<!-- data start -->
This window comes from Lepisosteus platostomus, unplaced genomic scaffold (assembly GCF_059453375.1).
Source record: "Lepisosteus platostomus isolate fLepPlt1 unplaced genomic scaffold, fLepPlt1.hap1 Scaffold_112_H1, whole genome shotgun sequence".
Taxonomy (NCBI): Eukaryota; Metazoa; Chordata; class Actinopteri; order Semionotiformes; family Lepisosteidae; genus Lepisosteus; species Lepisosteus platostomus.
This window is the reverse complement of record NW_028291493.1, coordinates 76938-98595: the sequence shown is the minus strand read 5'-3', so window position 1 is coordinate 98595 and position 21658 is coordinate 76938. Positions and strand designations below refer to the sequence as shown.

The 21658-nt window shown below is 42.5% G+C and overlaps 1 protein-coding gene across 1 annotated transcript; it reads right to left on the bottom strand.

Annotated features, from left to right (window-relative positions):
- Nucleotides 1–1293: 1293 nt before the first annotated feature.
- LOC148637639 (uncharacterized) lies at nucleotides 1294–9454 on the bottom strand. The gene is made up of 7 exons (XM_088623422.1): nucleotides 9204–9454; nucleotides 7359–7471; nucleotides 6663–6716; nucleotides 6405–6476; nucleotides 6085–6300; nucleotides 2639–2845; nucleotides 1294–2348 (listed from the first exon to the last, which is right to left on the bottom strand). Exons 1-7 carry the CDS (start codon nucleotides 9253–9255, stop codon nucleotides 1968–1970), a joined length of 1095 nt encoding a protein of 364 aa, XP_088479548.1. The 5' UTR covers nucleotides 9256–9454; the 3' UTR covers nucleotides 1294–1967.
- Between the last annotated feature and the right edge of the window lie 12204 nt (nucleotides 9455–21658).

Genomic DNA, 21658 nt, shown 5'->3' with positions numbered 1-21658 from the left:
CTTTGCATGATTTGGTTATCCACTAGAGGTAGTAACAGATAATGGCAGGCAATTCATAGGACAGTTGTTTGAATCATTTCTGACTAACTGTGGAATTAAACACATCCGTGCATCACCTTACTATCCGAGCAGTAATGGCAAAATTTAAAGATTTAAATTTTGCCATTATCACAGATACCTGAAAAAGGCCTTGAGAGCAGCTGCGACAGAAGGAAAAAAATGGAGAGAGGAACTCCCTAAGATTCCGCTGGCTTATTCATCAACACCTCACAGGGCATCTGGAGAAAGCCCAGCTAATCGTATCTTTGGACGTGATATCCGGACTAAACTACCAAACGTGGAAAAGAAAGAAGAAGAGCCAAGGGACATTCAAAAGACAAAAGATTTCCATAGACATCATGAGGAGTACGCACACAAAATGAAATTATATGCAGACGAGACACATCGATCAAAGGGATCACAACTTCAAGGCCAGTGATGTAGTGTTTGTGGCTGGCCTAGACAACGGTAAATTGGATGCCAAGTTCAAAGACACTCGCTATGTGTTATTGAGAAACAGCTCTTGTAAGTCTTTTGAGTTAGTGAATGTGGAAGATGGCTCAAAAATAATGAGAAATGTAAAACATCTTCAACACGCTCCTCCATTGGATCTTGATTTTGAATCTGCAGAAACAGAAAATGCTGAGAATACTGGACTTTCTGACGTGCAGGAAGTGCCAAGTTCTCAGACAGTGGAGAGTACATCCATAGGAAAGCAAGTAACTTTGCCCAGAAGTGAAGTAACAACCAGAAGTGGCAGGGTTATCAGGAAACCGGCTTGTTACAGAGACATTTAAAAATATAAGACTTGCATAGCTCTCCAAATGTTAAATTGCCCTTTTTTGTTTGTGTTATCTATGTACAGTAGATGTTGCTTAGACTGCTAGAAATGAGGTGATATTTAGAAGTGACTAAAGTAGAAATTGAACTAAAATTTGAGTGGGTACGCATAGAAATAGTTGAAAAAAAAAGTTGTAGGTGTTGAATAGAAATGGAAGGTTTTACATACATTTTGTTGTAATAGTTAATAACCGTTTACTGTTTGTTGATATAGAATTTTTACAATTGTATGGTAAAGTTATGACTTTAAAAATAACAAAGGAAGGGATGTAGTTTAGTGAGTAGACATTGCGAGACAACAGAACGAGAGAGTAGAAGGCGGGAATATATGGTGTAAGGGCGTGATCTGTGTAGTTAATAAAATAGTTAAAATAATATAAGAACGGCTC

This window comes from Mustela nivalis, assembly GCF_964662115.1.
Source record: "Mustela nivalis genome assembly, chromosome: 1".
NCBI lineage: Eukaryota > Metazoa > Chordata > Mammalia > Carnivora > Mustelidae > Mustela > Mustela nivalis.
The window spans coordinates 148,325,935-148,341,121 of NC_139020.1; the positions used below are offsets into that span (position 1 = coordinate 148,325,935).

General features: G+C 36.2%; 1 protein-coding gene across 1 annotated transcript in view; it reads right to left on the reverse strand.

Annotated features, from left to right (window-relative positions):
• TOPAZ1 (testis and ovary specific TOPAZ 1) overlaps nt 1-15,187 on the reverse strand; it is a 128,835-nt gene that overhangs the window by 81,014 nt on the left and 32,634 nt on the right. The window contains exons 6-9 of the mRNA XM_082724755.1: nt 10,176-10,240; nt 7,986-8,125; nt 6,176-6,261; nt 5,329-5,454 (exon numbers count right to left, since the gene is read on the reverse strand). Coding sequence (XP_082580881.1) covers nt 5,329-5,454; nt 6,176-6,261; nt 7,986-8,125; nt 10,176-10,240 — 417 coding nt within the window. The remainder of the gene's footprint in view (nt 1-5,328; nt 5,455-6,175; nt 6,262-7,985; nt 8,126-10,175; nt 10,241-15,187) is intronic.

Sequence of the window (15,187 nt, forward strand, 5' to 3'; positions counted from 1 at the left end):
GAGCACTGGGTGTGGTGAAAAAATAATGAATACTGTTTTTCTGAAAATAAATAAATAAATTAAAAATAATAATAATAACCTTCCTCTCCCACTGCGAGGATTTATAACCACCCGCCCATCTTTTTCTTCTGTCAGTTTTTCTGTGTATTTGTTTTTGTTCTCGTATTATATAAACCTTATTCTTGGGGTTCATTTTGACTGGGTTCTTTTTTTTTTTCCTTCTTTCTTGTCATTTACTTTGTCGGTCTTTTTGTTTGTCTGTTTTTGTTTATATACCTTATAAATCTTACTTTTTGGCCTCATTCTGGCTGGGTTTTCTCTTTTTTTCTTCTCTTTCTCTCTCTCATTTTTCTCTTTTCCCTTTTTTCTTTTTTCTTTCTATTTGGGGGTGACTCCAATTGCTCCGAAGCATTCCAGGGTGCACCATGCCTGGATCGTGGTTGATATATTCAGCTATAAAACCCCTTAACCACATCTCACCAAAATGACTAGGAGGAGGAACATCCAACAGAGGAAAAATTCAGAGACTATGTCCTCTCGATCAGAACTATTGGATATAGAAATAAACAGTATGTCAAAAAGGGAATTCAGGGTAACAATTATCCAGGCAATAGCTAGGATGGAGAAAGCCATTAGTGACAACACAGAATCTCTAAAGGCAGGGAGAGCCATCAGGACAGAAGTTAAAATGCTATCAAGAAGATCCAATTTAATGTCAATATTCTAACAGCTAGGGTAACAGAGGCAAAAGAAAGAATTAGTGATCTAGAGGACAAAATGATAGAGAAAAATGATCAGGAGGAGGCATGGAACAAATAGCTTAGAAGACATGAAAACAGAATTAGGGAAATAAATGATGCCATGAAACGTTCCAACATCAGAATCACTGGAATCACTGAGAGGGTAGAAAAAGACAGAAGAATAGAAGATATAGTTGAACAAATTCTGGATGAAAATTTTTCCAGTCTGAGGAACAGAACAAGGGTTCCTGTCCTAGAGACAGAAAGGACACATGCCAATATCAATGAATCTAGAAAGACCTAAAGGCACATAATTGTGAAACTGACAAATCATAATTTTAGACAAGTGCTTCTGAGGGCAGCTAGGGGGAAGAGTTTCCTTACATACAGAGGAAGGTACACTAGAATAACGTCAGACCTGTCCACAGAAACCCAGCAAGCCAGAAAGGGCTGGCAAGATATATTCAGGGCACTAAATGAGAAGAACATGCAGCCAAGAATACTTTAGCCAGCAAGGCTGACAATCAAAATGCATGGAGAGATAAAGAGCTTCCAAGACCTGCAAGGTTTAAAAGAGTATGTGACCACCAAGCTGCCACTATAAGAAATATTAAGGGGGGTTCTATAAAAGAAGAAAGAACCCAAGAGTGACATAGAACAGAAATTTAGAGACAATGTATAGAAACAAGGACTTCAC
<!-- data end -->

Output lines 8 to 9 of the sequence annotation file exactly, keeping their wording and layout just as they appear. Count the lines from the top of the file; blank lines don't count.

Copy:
- LOC148637639 (uncharacterized) lies at nucleotides 1294–9454 on the bottom strand. The gene is made up of 7 exons (XM_088623422.1): nucleotides 9204–9454; nucleotides 7359–7471; nucleotides 6663–6716; nucleotides 6405–6476; nucleotides 6085–6300; nucleotides 2639–2845; nucleotides 1294–2348 (listed from the first exon to the last, which is right to left on the bottom strand). Exons 1-7 carry the CDS (start codon nucleotides 9253–9255, stop codon nucleotides 1968–1970), a joined length of 1095 nt encoding a protein of 364 aa, XP_088479548.1. The 5' UTR covers nucleotides 9256–9454; the 3' UTR covers nucleotides 1294–1967.
- Between the last annotated feature and the right edge of the window lie 12204 nt (nucleotides 9455–21658).